4. Joint Ventures Bill


Honourable Vice President, Ladies and Gentlemen,

Regrettably, it is with a deep sense of disappointment that I have to report that only seven of the critical Bills above were brought to and passed by Parliament. These are as follows:



    i.        Public Procurement and Disposal of Public Assets Act

   ii.        Judicial Laws Amendment (Ease of Settling Commercial and Other Disputes) Act

 iii.        National Competitiveness Commission Act

 iv.        Deeds Registries Amendment Act

   v.        Movable Property Security Interests Act

 vi.        The Joint Ventures Act

  1. Special Economic Zone Act

Honourable Vice President, Ladies and Gentlemen,

The Companies Amendment Bill and the Insolvency Bill, the key instruments to the Ease of Doing Business in Zimbabwe, are taking too long to, finalise. This is greatly undermining the pace of accelerating legal reforms on laws that have a strong bearing on the Ease of Doing Business in Zimbabwe. There has been no significant movement on the NSSA Amendment Bill, the Shop Licences Amendment Bill and the Manpower Development Amendment Bill, to name just a few. All these Bills are central to expediting the legislative concerns relating to the Ease of Doing Business.


Indeed, as Parliament, we have not been forceful enough in pursuing these. This is contrary to section 119(2) of the Constitution of Zimbabwe which states that:


“Parliament has the power to ensure that all the provisions of this Constitution are upheld and that the State and all institutions of government at every level act constitutionally and in the national interest”.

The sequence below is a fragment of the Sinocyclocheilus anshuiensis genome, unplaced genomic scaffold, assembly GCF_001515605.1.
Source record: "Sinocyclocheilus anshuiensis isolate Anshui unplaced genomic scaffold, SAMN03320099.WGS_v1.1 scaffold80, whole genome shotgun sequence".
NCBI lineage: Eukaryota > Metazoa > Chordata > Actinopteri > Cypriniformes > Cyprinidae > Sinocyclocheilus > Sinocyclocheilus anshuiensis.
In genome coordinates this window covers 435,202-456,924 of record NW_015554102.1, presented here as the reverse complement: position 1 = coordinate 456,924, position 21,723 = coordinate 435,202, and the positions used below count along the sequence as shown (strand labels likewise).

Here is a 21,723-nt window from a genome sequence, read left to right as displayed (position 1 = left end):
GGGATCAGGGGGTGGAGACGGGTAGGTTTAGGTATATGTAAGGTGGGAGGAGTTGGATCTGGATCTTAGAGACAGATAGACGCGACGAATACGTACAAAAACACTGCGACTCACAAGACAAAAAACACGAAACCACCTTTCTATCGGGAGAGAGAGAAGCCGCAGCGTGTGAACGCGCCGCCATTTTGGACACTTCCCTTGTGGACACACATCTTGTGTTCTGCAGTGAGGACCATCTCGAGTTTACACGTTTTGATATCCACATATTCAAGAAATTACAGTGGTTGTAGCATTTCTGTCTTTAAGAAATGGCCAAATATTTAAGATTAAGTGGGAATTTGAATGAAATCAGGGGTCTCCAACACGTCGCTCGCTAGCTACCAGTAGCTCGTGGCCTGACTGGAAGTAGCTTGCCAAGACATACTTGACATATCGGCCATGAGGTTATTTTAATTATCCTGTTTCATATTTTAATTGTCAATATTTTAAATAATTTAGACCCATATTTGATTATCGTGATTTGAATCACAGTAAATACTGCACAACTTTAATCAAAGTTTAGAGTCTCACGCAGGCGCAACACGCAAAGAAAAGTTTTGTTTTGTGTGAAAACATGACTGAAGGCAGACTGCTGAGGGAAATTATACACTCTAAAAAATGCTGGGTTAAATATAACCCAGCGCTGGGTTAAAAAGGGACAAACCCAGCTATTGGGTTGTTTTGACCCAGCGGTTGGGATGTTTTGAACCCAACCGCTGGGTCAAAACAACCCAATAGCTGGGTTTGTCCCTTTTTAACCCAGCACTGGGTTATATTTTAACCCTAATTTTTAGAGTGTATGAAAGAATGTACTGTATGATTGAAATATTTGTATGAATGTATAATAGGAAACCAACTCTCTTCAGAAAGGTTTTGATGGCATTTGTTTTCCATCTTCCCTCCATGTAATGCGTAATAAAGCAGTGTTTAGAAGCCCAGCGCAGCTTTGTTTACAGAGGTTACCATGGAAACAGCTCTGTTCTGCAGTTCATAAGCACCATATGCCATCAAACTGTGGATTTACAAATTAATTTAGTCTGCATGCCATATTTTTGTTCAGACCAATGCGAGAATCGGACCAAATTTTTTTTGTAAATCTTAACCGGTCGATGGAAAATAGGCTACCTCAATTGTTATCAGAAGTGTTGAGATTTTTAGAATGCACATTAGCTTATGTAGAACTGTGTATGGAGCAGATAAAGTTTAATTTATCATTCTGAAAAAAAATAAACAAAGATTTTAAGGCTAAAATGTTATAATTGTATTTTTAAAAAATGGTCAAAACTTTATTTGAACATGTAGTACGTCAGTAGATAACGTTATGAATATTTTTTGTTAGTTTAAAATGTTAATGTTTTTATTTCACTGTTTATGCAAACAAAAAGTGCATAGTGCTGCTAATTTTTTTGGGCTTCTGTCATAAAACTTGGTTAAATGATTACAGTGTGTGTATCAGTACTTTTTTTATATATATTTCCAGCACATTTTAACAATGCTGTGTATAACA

Section 119(3) further adds that:


“…all Institutions and agencies of the State and government at every level are accountable to Parliament”


As Parliament, we must urgently respond to the call by His Excellency, the President, by passing laws that address the business operating environment as this is the only way to guarantee sustainable development.  Parliament must enact laws that rectify the current regulatory environment which must address the prohibitive cost structures regarding productivity in commerce and industry.  One of the positive steps that has underpinned Parliament’s response in this regard is the establishment of a joint committee composed of the technical cabinet subcommittee on legislation which will partner a Parliamentary team led by the Clerk of Parliament with the compelling sense of urgency to accelerate the legislative process.  This is a welcome development which is totally supported by the Ministry of Justice, Legal and Parliamentary Affairs.


Studies undertaken by the WTO in 2011 showed that Zimbabwe imposed too many restrictions on its exporters, resulting in exports impediments, lack of cost competitiveness, numerous regulations/permits and their attendant levies, different and scattered offices for export documentation, long periods of processing permits and approvals leading to loss of customers and potential markets. Parliament must respond to these legislative and regulatory challenges swiftly.


Honourable Vice President, Ladies and Gentlemen,


Where we are found wanting as far as executing our legislative mandate is concerned, the citizens of this country must step in. Section 149(1) of the Constitution emphatically states that Every citizen and permanent resident of Zimbabwe has a right to petition Parliament to consider any matter within its authority, including the enactment, amendment or repeal of legislation”.

I now challenge you as ZNCC Congress and the business sector as a whole to come up with the draft Bills which must improve the Ease of Doing Business in Zimbabwe, no matter how crude those proposed Bills might look. Bring them to Parliament. We shall hand them over to that Joint Legislative Committee I have mentioned earlier on. We shall rope in the Law Society of Zimbabwe and the Faculties of Laws at the University of Zimbabwe, Midlands State University and Great Zimbabwe University to join the crusade of speeding up the crafting of laws which will create a more conducive environment of the Ease of Doing Business in Zimbabwe.







Last modified on Thursday, 08 March 2018 10:47
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Zimbabwe National Chamber of Commerce is a non-profit making membership-based organisation that provides services designed to support its members in business development.